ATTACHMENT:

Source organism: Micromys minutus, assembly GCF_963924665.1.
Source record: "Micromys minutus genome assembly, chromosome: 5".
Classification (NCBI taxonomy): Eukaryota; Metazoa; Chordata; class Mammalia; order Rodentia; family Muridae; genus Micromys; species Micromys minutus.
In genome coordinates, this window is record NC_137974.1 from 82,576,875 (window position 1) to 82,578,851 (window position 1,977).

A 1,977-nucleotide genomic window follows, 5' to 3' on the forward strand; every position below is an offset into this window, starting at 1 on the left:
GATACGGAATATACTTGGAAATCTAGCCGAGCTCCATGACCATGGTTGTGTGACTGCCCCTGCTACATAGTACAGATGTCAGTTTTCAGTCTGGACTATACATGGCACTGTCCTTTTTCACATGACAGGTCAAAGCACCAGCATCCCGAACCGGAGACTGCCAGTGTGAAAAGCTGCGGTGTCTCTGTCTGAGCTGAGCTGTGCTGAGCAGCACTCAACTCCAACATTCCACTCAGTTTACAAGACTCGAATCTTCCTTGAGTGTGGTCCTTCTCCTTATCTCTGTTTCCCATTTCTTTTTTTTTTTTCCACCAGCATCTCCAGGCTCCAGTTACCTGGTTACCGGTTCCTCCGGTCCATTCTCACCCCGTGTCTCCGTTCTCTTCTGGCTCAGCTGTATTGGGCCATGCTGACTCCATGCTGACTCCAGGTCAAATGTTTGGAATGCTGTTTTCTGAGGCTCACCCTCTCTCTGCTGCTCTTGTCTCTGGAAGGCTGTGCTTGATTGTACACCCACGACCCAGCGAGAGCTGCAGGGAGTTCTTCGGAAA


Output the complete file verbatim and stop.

Source organism: Micromys minutus, assembly GCF_963924665.1.
Source record: "Micromys minutus genome assembly, chromosome: 5".
Classification (NCBI taxonomy): Eukaryota; Metazoa; Chordata; class Mammalia; order Rodentia; family Muridae; genus Micromys; species Micromys minutus.
In genome coordinates, this window is record NC_137974.1 from 82,576,875 (window position 1) to 82,578,851 (window position 1,977).

A 1,977-nucleotide genomic window follows, 5' to 3' on the forward strand; every position below is an offset into this window, starting at 1 on the left:
GATACGGAATATACTTGGAAATCTAGCCGAGCTCCATGACCATGGTTGTGTGACTGCCCCTGCTACATAGTACAGATGTCAGTTTTCAGTCTGGACTATACATGGCACTGTCCTTTTTCACATGACAGGTCAAAGCACCAGCATCCCGAACCGGAGACTGCCAGTGTGAAAAGCTGCGGTGTCTCTGTCTGAGCTGAGCTGTGCTGAGCAGCACTCAACTCCAACATTCCACTCAGTTTACAAGACTCGAATCTTCCTTGAGTGTGGTCCTTCTCCTTATCTCTGTTTCCCATTTCTTTTTTTTTTTTCCACCAGCATCTCCAGGCTCCAGTTACCTGGTTACCGGTTCCTCCGGTCCATTCTCACCCCGTGTCTCCGTTCTCTTCTGGCTCAGCTGTATTGGGCCATGCTGACTCCATGCTGACTCCAGGTCAAATGTTTGGAATGCTGTTTTCTGAGGCTCACCCTCTCTCTGCTGCTCTTGTCTCTGGAAGGCTGTGCTTGATTGTACACCCACGACCCAGCGAGAGCTGCAGGGAGTTCTTCGGAAA